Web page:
When the C-17 — known to Boeing by its production number, P-96 — touched down at Long Beach, technicians were slightly apprehensive but ready to go. Crumpler notes that the GSP program has its own hangar — on the opposite side of the runway from the production line hangar — where Boeing accomplishes minor repairs on C-17s. "But this was not a minor repair," says Crumpler. Technicians were brought in from various Boeing locations across the country to supplement the experts at Long Beach.
Unbuilding and Rebuilding
The project team held twice-daily meetings to review progress on the damaged jet. "My job was to make sure we had all the right people there as fast as they were needed," says Buresh. "We had to get engineering support and talk to our manufacturing people. We asked ourselves a lot of questions: How do you take out a part? How do you unbuild an aircraft and then rebuild it?"
The first step of the process required gutting a portion of the aircraft. "We took out a 20-ft-long section of underbelly out," Buresh explains. As manufacturing technicians "unbuilt" the fuselage, engineers kept careful watch to ensure that no further damage was inadvertently being done to the nose. Every part removed from the C-17 was laser-leveled to avoid decompression, tension or stress.
During the next 10 months Boeing personnel carefully rebuilt aircraft P-96. Boeing’s records reflect the massive undertaking, listing as needing repair the "lower fuselage area, 11 ft. by 28 ft.; Sta. 227 bulkhead; forward and aft right hand main landing gear assemblies; nose landing gear assembly; and the right hand forward pod." No one had ever attempted a C-17 repair this extensive.
Parts were manufactured as needed, from wherever they were needed. "The biggest major assembly we had to rework was the barrel assembly, a huge underbelly structure that’s made in Macon, Ga.," recalls Stan Perez, a modification development specialist who served as a project manager and was tasked with the unenviable job of estimating and tracking the overall budget.
The second major assembly that Boeing had to manufacture was a new right-hand pod to replace the one that crumpled when the C-17 rolled off the runway at Bagram. That part would be assembled in St. Louis, Mo. "We coordinated with management at two Boeing facilities and worked out a schedule to build these assemblies without interrupting other production flow," explains Perez, a former Navy maintainer with 33 years in the aviation business. "We did the same thing with smaller assemblies like line replaceable units (LRUs)," he adds.
The parts were then shipped to Long Beach, where 53 Boeing employees — technicians, quality inspectors, managers and asset managers — worked two shifts a day, seven days a week, to rebuild the airplane. Air Force oversight came from the local Defense Contract Management Agency (DCMA) office. On the factory floor, P-96 waited as 15 mechanics on each shift flitted around its damaged fuselage. "A lot of folks were moving parts back and forth," describes Perez, "replacing bad ones for good ones." Skin panels, clips, huge assemblies — piece by piece, maintainers accomplished the painstaking work of putting the aircraft back together.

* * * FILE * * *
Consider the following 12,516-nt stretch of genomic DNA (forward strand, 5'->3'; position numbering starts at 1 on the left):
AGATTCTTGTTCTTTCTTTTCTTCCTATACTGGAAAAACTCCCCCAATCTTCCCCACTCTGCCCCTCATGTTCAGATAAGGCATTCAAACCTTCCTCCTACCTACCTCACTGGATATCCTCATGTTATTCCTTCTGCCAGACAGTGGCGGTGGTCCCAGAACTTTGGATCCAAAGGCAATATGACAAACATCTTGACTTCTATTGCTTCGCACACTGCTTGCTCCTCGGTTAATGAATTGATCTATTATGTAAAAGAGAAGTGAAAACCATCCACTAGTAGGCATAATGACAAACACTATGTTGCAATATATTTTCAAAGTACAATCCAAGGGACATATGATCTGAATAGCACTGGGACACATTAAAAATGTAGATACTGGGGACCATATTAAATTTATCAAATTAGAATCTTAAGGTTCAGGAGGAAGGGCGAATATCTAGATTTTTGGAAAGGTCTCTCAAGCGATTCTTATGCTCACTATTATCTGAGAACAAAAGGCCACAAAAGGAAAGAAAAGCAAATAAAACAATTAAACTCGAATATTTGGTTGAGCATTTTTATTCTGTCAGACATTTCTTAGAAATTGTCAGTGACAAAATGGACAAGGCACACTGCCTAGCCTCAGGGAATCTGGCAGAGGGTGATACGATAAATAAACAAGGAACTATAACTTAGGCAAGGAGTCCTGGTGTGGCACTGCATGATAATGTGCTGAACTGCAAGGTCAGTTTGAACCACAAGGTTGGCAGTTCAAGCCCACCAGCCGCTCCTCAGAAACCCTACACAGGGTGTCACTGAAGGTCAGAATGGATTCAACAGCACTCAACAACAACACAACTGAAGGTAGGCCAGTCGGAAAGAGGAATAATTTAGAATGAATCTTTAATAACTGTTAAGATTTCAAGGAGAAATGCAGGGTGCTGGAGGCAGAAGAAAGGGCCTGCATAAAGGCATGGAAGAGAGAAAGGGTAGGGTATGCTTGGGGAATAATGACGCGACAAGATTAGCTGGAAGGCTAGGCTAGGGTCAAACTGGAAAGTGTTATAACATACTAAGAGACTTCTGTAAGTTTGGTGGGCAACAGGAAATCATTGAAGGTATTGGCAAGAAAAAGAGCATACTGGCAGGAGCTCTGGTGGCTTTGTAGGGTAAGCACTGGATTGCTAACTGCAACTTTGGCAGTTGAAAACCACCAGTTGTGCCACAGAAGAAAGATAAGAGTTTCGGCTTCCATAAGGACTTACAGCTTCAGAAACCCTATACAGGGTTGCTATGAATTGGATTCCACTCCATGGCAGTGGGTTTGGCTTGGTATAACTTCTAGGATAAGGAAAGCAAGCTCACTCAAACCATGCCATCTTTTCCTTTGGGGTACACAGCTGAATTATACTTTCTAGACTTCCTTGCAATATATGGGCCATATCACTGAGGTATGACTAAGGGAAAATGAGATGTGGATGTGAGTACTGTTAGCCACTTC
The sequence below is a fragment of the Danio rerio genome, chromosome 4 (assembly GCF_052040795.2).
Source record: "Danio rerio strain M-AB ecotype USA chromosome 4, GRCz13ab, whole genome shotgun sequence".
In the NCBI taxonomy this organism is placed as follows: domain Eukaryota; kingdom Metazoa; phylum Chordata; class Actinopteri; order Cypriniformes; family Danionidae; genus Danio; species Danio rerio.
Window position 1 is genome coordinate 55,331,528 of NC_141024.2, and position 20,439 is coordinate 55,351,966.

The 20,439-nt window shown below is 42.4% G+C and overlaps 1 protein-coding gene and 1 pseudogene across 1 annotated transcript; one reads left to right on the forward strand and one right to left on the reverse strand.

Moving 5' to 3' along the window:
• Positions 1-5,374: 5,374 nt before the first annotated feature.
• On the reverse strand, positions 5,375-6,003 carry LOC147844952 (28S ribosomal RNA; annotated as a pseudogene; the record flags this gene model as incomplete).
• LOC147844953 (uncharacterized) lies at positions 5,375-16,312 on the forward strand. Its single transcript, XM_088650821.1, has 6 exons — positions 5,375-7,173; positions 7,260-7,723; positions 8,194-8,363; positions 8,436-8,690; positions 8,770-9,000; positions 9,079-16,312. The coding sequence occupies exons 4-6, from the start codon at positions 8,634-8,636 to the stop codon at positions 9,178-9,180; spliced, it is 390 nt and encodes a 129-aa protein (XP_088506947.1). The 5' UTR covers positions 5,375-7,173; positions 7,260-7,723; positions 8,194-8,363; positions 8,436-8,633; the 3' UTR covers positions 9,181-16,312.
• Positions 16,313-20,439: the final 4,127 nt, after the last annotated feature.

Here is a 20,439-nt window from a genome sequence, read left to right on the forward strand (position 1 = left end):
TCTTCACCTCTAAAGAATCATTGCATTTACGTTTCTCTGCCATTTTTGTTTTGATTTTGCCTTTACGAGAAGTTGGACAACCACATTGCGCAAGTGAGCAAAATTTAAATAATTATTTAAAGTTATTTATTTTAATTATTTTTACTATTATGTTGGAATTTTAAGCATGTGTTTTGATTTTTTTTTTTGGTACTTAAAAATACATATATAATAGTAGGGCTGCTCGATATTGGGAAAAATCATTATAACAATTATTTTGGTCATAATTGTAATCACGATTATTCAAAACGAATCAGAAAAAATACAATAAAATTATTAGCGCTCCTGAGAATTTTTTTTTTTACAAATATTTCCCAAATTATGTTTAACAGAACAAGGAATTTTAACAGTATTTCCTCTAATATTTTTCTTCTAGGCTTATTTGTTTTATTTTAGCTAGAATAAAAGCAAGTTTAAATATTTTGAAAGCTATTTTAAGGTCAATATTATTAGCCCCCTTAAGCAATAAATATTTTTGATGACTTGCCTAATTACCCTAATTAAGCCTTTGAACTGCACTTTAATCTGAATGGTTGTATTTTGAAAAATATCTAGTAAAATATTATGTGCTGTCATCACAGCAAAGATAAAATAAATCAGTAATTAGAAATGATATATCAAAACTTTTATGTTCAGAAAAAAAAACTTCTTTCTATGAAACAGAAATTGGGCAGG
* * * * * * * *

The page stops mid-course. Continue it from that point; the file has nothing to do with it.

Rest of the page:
When the repair team had completed its work, the aircraft was repainted in the Air Force’s characteristic gray camouflage color. Then it was time to put the aircraft through its paces. To return to the Air Force’s active fleet, P-96 had to prove that it was as robust as any brand-new C-17 rolling off the assembly line. Among the tests completed were three check flights to test aircraft systems.
Just Like New
After 10 months, 88,500 manhours and the installation of more than 5,000 parts, Boeing was ready to re-deliver the aircraft to the Air Force. Total cost: $25 million — one-eighth of what it would have cost the Air Force to replace the entire aircraft. Better yet, the complex project finished under budget. "Looking at P-96 today, you wouldn’t have a clue what this airplane has been through during the last year and three months," said Buresh at the time. "It was a wise investment for the Air Force."
On November 17, 2006 — 15 months after the accident — employees at Boeing’s Long Beach facility celebrated the rebirth of P-96. "It looked just like a brand-new aircraft that had just come off the factory floor," says Perez. During the delivery ceremony, the C-17 was unveiled with a new name stenciled on its nose: Spirit of Enduring Freedom.
Lt. Gen. Christopher Kelly, commander of Air Mobility Command, the organization accepting the aircraft back into its fleet, attended the ceremony on behalf of the Air Force. "‘We can, we must, we will’ — you have truly said those things in the craftsmanship and attention to detail, most importantly the grit and determination you showed in bringing back to life P-96," he told the Boeing staff.
The reborn airplane, a phoenix of metal and glass, lived up to its reputation. During its first six weeks back in the lineup, Spirit of Enduring Freedom chalked up a 92.3-percent mission-capable rate over 54 missions and 86 sorties. For fiscal year 2007, the airplane scored an 86 percent mission-capable rate, among the best in the C-17 fleet.
And in July of last year, Spirit of Enduring Freedom arrived at McChord AFB in Washington to compete in the Air Force’s annual Rodeo event, which pits aircraft and their crews in more than 60 competitions. The airplane’s owners, the 437th (active duty) and 315th (associate reserve) Airlift Wings, took home the award for Best C-17 Maintenance Team — a fitting tribute to the men and women who maintain the C-17 every day.
Today aircraft P-96 is fondly remembered by the people who spent over a year stitching its fuselage back together. "This project was the most exciting thing in my maintenance career," says Buresh. "We took an aircraft that was going to be scrapped with a forklift and turned it into one of the best-performing aircraft in the fleet."
Neal Freeman and Bradley Mudd of Boeing contributed to this article.